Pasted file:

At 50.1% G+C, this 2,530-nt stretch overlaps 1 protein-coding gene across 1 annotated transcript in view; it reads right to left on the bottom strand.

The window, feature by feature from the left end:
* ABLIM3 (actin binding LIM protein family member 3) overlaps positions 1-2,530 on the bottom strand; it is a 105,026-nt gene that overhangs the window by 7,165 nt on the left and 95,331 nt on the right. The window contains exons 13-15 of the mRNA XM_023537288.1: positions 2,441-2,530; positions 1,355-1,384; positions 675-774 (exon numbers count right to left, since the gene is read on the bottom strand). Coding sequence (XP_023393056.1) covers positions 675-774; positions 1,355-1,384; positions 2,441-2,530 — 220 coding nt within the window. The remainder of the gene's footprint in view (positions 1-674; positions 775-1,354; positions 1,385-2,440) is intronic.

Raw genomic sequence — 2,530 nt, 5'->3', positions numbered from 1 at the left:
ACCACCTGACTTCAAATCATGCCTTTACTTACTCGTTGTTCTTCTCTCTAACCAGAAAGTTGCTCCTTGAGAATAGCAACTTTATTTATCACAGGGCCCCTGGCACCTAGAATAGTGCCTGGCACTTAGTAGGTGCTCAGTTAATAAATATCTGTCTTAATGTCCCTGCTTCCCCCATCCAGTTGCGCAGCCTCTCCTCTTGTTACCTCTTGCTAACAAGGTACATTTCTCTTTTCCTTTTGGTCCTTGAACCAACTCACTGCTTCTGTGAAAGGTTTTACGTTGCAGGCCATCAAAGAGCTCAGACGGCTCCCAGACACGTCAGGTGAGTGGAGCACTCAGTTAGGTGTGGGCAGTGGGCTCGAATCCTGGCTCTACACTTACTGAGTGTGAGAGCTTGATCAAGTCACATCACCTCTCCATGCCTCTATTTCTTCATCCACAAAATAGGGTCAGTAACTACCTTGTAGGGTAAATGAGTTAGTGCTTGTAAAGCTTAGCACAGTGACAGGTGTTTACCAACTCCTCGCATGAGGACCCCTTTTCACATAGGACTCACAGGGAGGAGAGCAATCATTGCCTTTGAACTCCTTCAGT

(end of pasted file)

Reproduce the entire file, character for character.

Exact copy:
At 50.1% G+C, this 2,530-nt stretch overlaps 1 protein-coding gene across 1 annotated transcript in view; it reads right to left on the bottom strand.

The window, feature by feature from the left end:
* ABLIM3 (actin binding LIM protein family member 3) overlaps positions 1-2,530 on the bottom strand; it is a 105,026-nt gene that overhangs the window by 7,165 nt on the left and 95,331 nt on the right. The window contains exons 13-15 of the mRNA XM_023537288.1: positions 2,441-2,530; positions 1,355-1,384; positions 675-774 (exon numbers count right to left, since the gene is read on the bottom strand). Coding sequence (XP_023393056.1) covers positions 675-774; positions 1,355-1,384; positions 2,441-2,530 — 220 coding nt within the window. The remainder of the gene's footprint in view (positions 1-674; positions 775-1,354; positions 1,385-2,440) is intronic.

Raw genomic sequence — 2,530 nt, 5'->3', positions numbered from 1 at the left:
ACCACCTGACTTCAAATCATGCCTTTACTTACTCGTTGTTCTTCTCTCTAACCAGAAAGTTGCTCCTTGAGAATAGCAACTTTATTTATCACAGGGCCCCTGGCACCTAGAATAGTGCCTGGCACTTAGTAGGTGCTCAGTTAATAAATATCTGTCTTAATGTCCCTGCTTCCCCCATCCAGTTGCGCAGCCTCTCCTCTTGTTACCTCTTGCTAACAAGGTACATTTCTCTTTTCCTTTTGGTCCTTGAACCAACTCACTGCTTCTGTGAAAGGTTTTACGTTGCAGGCCATCAAAGAGCTCAGACGGCTCCCAGACACGTCAGGTGAGTGGAGCACTCAGTTAGGTGTGGGCAGTGGGCTCGAATCCTGGCTCTACACTTACTGAGTGTGAGAGCTTGATCAAGTCACATCACCTCTCCATGCCTCTATTTCTTCATCCACAAAATAGGGTCAGTAACTACCTTGTAGGGTAAATGAGTTAGTGCTTGTAAAGCTTAGCACAGTGACAGGTGTTTACCAACTCCTCGCATGAGGACCCCTTTTCACATAGGACTCACAGGGAGGAGAGCAATCATTGCCTTTGAACTCCTTCAGT